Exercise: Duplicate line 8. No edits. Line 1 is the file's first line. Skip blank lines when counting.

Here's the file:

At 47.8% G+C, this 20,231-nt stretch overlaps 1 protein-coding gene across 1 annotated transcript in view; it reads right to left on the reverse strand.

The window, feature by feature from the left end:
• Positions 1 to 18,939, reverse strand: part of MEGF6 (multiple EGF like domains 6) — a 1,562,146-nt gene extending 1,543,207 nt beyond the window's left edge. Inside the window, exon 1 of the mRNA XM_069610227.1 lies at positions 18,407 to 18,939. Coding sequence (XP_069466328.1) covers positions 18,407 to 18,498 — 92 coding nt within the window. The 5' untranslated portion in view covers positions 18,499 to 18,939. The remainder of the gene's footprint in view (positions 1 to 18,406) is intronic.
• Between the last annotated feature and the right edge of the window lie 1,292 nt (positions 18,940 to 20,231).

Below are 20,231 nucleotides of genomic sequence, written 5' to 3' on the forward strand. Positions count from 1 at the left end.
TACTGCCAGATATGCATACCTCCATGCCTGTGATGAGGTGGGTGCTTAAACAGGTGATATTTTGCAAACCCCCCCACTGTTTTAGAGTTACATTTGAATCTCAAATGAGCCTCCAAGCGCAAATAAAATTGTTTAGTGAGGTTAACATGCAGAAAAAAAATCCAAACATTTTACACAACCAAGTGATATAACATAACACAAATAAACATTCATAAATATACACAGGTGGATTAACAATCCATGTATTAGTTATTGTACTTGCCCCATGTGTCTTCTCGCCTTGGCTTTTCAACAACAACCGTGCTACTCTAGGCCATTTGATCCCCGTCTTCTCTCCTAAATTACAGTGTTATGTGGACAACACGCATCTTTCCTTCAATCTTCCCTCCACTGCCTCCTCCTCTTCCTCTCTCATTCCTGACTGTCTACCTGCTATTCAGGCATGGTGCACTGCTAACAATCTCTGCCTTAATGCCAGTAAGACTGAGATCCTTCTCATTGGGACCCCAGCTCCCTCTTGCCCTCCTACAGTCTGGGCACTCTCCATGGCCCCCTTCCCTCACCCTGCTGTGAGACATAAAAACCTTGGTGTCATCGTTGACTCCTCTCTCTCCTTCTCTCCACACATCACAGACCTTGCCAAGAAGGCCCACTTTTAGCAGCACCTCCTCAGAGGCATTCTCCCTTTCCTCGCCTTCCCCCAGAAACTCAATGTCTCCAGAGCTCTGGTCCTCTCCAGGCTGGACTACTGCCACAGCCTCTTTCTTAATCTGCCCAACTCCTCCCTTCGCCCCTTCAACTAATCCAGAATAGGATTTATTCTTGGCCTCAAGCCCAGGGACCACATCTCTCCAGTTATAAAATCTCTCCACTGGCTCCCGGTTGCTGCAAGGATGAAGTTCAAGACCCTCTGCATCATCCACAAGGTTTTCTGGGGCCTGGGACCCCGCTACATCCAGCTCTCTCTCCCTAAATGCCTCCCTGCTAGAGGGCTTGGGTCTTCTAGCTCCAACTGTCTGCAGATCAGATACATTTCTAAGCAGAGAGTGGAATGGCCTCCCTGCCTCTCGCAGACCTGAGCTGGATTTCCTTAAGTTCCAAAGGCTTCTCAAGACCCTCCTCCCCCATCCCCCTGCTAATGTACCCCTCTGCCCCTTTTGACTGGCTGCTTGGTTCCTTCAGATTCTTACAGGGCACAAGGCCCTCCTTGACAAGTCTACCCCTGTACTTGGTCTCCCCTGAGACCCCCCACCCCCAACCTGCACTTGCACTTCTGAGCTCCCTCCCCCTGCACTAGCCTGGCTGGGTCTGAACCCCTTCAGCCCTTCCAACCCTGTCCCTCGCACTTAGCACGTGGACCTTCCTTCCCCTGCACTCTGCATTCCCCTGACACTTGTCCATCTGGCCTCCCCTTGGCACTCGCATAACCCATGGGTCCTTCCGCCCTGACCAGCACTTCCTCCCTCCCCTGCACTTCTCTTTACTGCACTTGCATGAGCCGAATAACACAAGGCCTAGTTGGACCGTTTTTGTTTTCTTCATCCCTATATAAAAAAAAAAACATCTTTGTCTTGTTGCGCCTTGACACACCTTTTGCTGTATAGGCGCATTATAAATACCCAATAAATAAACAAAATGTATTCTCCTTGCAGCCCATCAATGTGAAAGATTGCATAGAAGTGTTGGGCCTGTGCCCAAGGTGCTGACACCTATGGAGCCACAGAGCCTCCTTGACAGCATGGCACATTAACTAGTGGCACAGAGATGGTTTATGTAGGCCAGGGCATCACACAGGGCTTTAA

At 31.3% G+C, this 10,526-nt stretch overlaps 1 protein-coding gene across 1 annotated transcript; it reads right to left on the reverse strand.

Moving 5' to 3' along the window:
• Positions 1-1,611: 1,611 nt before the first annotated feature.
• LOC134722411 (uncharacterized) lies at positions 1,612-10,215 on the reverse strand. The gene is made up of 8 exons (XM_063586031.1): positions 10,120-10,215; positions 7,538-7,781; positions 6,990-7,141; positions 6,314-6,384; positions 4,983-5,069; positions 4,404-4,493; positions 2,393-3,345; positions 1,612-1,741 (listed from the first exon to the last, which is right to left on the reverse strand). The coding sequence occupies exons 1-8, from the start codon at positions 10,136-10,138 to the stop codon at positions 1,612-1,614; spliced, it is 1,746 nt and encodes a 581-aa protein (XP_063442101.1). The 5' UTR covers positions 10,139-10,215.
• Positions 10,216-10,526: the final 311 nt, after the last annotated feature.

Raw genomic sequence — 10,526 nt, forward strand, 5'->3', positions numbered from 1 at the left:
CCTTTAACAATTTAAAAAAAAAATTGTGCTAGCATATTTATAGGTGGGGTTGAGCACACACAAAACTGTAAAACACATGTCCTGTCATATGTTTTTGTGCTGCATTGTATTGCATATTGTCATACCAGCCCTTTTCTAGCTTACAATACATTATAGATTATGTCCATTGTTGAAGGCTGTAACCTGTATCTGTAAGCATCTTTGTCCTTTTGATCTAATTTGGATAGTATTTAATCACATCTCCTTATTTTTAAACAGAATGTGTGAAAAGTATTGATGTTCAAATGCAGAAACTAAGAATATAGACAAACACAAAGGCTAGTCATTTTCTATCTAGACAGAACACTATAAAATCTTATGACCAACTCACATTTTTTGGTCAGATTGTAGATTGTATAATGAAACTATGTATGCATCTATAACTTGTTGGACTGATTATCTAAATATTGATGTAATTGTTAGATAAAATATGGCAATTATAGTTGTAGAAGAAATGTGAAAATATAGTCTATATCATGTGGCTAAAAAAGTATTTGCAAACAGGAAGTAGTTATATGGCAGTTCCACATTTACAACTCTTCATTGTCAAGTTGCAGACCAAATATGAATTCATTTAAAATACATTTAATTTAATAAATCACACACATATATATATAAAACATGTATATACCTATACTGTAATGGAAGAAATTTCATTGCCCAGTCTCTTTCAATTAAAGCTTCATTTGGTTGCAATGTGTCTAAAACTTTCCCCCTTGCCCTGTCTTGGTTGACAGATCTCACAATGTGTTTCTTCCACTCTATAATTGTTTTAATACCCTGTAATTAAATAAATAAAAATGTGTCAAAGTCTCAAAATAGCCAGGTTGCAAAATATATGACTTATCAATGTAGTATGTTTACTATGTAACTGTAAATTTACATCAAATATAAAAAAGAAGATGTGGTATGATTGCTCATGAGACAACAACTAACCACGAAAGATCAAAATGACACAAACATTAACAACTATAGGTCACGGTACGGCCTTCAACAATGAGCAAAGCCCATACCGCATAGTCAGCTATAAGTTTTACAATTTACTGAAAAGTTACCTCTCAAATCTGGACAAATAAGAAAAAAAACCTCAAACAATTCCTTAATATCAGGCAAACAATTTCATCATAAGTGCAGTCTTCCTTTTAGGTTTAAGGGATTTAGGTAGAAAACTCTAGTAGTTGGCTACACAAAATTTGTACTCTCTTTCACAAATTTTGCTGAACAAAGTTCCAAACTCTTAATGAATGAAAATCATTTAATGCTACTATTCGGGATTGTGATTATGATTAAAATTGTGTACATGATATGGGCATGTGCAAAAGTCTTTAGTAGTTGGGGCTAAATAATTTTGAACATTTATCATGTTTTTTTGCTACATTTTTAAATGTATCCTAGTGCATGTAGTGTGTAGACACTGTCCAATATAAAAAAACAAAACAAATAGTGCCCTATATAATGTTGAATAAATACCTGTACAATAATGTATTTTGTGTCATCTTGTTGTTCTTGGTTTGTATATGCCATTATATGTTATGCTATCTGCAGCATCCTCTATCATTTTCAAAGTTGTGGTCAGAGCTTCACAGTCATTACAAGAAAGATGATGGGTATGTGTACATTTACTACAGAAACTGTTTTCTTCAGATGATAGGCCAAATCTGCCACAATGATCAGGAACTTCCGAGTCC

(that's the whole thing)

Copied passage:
Moving 5' to 3' along the window: